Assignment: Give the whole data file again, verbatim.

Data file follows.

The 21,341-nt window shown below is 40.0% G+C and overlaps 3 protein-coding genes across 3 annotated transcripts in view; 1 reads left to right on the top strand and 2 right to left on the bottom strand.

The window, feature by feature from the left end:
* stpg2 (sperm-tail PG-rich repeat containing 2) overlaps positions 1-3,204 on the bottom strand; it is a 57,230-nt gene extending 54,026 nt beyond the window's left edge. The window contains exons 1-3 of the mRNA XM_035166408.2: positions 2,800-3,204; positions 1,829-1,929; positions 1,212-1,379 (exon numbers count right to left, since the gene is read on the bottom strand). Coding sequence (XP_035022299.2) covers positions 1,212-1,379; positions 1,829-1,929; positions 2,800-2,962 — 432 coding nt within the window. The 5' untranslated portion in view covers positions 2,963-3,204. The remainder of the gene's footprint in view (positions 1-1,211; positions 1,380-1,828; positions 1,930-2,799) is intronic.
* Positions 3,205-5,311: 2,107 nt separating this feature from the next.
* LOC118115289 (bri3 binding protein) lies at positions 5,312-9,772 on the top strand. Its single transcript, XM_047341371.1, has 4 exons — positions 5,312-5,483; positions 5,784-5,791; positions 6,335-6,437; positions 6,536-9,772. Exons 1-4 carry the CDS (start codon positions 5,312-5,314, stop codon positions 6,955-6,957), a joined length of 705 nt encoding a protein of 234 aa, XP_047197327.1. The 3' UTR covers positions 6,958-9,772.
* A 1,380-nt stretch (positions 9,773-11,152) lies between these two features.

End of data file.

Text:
The 21,341-nt window shown below is 40.0% G+C and overlaps 3 protein-coding genes across 3 annotated transcripts in view; 1 reads left to right on the top strand and 2 right to left on the bottom strand.

The window, feature by feature from the left end:
* stpg2 (sperm-tail PG-rich repeat containing 2) overlaps positions 1-3,204 on the bottom strand; it is a 57,230-nt gene extending 54,026 nt beyond the window's left edge. The window contains exons 1-3 of the mRNA XM_035166408.2: positions 2,800-3,204; positions 1,829-1,929; positions 1,212-1,379 (exon numbers count right to left, since the gene is read on the bottom strand). Coding sequence (XP_035022299.2) covers positions 1,212-1,379; positions 1,829-1,929; positions 2,800-2,962 — 432 coding nt within the window. The 5' untranslated portion in view covers positions 2,963-3,204. The remainder of the gene's footprint in view (positions 1-1,211; positions 1,380-1,828; positions 1,930-2,799) is intronic.
* Positions 3,205-5,311: 2,107 nt separating this feature from the next.
* LOC118115289 (bri3 binding protein) lies at positions 5,312-9,772 on the top strand. Its single transcript, XM_047341371.1, has 4 exons — positions 5,312-5,483; positions 5,784-5,791; positions 6,335-6,437; positions 6,536-9,772. Exons 1-4 carry the CDS (start codon positions 5,312-5,314, stop codon positions 6,955-6,957), a joined length of 705 nt encoding a protein of 234 aa, XP_047197327.1. The 3' UTR covers positions 6,958-9,772.
* A 1,380-nt stretch (positions 9,773-11,152) lies between these two features.